: the ratio of the volume of red blood cells to the total volume of blood as determined by separation of red blood cells from the plasma usually by centrifugation

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Our blood is mostly made up of four components: plasma, red blood cells, white blood cells, and colorless blood cells called platelets. An instrument called a hematocrit (because it "judges" the blood) is used to separate a sample of blood into its components. The normal hematocrit for men is about 48%, for women about 38%. An abnormal proportion of red blood cells, either too many or too few, is a good early indicator of many diseases. So when you give blood as part of a physical exam, your hematocrit is one of the findings your doctor will often check.

Recent Examples on the Web His complete blood count, to include his white blood cell count, his hemoglobin, hematocrit, and platelet count were all normal. — Jamie Ducharme, Time, 18 Jan. 2018

These example sentences are selected automatically from various online news sources to reflect current usage of the word "hematocrit." Views expressed in the examples do not represent the opinion of betterworld2016.org or its editors. Send us feedback.

History and Etymology for hematocrit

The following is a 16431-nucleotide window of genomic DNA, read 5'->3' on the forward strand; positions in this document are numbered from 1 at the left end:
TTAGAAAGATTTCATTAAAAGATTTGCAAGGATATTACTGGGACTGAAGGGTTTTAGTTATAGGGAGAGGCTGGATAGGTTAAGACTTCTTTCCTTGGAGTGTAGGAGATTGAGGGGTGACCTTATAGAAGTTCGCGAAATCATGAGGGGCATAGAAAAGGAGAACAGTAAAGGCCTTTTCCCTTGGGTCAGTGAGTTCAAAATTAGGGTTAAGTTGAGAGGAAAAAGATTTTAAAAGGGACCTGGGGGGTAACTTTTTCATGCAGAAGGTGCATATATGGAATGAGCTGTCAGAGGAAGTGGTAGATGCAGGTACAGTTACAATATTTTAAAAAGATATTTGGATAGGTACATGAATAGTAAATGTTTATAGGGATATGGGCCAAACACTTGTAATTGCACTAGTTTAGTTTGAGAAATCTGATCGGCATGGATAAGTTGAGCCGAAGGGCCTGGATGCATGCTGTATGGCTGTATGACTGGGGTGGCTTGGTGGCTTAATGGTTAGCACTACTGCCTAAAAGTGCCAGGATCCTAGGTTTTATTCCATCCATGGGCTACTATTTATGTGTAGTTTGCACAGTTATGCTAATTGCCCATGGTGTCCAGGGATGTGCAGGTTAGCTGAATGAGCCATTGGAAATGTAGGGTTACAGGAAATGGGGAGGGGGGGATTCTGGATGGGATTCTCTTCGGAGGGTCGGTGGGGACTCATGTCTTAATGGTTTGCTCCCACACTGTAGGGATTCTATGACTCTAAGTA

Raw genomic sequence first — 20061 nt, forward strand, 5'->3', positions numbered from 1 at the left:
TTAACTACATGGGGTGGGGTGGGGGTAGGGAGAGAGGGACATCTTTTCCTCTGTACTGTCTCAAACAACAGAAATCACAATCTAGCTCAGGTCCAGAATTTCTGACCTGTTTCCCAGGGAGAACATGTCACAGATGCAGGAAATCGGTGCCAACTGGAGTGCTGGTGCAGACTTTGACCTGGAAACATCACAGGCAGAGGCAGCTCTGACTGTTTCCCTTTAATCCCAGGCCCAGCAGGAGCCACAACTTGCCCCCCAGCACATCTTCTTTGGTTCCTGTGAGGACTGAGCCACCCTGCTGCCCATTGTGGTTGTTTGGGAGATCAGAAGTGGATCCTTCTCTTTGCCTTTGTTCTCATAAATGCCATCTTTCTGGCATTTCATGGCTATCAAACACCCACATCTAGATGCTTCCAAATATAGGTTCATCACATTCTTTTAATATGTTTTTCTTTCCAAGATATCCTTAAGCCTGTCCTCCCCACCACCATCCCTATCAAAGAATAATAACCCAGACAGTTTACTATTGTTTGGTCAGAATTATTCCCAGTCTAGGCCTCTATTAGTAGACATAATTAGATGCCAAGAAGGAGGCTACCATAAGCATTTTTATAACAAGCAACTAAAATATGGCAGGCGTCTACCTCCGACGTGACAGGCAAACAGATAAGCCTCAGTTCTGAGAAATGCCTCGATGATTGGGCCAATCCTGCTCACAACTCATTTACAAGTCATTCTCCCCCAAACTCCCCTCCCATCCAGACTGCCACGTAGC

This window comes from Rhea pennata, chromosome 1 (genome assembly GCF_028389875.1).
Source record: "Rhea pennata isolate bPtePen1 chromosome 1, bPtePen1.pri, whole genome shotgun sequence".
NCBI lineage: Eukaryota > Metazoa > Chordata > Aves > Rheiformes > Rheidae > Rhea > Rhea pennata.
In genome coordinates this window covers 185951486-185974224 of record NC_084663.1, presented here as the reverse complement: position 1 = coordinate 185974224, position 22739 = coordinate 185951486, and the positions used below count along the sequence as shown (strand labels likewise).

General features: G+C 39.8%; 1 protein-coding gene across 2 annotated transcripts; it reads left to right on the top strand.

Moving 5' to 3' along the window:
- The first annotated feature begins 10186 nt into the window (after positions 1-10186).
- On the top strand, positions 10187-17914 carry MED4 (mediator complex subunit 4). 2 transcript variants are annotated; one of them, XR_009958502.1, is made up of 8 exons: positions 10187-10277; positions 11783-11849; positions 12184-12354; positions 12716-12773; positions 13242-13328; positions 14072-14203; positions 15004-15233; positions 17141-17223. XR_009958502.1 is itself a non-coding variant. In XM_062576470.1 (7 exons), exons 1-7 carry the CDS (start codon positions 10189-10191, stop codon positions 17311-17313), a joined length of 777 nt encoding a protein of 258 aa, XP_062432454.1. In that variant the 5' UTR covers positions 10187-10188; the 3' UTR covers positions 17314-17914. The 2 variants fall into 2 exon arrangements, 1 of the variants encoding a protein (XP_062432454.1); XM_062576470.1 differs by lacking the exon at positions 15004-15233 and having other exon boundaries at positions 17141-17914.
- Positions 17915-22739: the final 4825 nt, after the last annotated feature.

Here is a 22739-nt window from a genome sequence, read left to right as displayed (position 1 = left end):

International Scientific Vocabulary hemat- + Greek kritēs judge, from krinein to judge — more at certain

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The first known use of hematocrit was circa 1903

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“Hematocrit.” betterworld2016.org Dictionary, betterworld2016.org, https://www.betterworld2016.org/dictionary/hematocrit. Accessed 3 Nov. 2021.

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variants: or chiefly British haematocrit \ hi-​ˈmat-​ə-​krət, -​ˌkrit \

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1 : an instrument for determining usually by centrifugation the relative amounts of plasma and corpuscles in blood
2 : the percent of the volume of whole blood that is composed of red blood cells as determined by separation of red blood cells from the plasma usually by centrifugation a hematocrit ranging from 42% to 52% in males and 35% to 47% in females is typically considered normal

— called also packed cell volume